- Average live attendances by session type
- 64 people - average attendance across sessions
"An incredible first week at this year's CAVS Edfest! A remarkable number of attendances across mandatory, practice development and enrichment sessions. This has all been made possible with a team of staff planning and delivering engaging sessions! A big thank you to the quality and TEL teams! And of course, to you for attending and creating this festival buzz!"
Making it fun and accessible
We were particularly conscious of making the entire festival as accessible as possible.
Live sessions were recorded with Microsoft Stream, so anyone who couldn’t make the slot was able to catch up afterwards. It was also important to make sure we collected feedback from all attendees, so we could monitor what worked, and what we might need to change in the future.
We set up a Flipgrid board, so that all feedback could be collated in the same place – it was nice to see people talking about the sessions they enjoyed, and what they’d learned.
The fact that the whole festival was a safe space to make mistakes was also essential to its success.
For instance, I led a live session with more than 350 staff watching, and I had tech issues. I’m known as someone who is good with technology, so for staff to see me struggle, and know that it happens to everyone, was really valuable.
The festival also gave staff experience of presenting to a large audience online, as well as being an online learner. Putting staff in the shoes of their students meant they developed that essential insight – experiencing the benefits as well as the challenges of remote delivery.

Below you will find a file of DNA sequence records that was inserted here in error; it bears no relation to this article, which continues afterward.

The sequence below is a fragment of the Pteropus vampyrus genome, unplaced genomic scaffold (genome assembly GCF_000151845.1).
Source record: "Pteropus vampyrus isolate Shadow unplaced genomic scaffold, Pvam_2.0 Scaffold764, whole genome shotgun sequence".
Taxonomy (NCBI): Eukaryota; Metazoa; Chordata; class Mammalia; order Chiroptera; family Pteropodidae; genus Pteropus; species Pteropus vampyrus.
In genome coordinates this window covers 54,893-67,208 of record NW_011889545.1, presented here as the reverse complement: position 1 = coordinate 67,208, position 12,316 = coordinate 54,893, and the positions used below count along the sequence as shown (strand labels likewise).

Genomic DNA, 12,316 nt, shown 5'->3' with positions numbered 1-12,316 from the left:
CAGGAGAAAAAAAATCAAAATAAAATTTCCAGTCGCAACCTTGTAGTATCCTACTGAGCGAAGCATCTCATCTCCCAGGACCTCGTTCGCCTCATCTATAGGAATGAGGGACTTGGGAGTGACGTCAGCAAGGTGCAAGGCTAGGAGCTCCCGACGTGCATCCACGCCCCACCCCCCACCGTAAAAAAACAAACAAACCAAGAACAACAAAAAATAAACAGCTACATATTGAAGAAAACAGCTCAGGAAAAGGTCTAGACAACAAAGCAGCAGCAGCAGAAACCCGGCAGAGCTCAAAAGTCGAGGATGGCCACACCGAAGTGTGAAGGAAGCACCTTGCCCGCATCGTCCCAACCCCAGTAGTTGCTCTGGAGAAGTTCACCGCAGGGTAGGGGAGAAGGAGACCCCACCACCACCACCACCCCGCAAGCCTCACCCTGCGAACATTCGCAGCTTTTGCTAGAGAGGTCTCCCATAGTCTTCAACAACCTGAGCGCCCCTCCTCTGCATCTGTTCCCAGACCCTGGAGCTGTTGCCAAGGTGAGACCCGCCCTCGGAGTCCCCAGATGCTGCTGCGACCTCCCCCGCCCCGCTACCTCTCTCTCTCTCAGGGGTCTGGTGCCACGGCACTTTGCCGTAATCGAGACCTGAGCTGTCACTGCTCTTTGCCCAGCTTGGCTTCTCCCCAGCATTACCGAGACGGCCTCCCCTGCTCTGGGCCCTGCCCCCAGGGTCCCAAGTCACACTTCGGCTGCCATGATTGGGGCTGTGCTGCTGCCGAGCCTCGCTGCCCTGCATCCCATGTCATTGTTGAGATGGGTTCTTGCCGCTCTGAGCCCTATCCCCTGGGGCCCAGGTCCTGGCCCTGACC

Keeping it relevant
COVID-19 has obviously changed so much of how we deliver teaching and learning – not just through lockdown, but likely from now on. We therefore wanted to make sure that CPD was as relevant as possible – not just offering sessions on online tools and pedagogy, but on wellbeing as well.
We dedicated an entire ‘stage’ to wellbeing, as the pandemic has had a huge impact on everyone, and the health of our staff – physical and mental – is of utmost importance.
We included sessions on motivation, getting good sleep, managing your own wellbeing, etc.
We didn’t just focus on teaching and learning; we made sure there were sessions that were relevant for all staff, including for HR, business support, commercial support, and other departments. The feedback we got from non-curriculum staff was incredible. They said they really felt included and upskilled, because they were able to access all sessions, not just those directed at their job roles.
Ultimately, even when we’re able to run in-person courses again, I think much of our CPD will remain online.
EdFest has proved how good the engagement can be when courses are designed and delivered well, and with the technology available to us, there’s no reason to try and cram all this learning into two days of in-person courses, which many people won’t be able to attend.
Online delivery not only makes the whole programme more flexible, but reduces the environmental and cost implications of travelling, and still provides a great space for collaboration. The future of CPD is blended.